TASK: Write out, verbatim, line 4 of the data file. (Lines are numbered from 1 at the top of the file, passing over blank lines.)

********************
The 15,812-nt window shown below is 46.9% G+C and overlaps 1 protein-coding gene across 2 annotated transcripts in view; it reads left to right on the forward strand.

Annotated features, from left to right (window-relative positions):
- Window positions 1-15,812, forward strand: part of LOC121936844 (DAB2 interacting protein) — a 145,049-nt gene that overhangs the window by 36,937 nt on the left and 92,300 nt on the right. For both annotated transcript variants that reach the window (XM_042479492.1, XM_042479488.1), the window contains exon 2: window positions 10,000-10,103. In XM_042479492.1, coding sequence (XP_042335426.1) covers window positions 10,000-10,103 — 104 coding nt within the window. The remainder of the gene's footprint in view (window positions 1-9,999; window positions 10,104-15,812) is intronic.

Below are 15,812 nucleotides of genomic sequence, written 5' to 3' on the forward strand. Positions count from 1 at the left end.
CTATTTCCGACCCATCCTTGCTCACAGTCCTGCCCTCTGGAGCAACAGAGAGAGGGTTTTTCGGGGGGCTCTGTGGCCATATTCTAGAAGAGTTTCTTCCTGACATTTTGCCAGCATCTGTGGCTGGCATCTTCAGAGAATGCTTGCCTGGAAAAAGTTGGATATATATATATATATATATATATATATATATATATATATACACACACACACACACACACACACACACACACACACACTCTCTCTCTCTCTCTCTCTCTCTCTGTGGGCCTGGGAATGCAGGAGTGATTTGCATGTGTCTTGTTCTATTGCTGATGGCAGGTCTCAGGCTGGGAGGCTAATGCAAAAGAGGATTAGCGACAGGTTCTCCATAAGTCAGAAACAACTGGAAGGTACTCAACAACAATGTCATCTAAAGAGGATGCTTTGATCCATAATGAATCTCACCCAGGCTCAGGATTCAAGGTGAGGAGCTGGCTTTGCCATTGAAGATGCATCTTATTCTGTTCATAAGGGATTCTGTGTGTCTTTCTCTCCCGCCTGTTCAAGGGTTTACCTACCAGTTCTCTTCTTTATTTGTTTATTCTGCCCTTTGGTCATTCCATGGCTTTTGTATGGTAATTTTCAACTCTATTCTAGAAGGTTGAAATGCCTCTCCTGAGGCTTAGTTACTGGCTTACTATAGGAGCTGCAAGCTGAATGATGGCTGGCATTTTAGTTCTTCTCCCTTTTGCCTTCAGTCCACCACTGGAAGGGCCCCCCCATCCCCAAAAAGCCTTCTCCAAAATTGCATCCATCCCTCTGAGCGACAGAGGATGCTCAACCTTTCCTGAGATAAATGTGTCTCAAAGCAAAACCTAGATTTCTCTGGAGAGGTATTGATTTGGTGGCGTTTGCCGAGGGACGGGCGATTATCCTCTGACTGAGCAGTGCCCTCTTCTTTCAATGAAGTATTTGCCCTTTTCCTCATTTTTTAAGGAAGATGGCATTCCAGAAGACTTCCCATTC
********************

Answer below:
Below are 15,812 nucleotides of genomic sequence, written 5' to 3' on the forward strand. Positions count from 1 at the left end.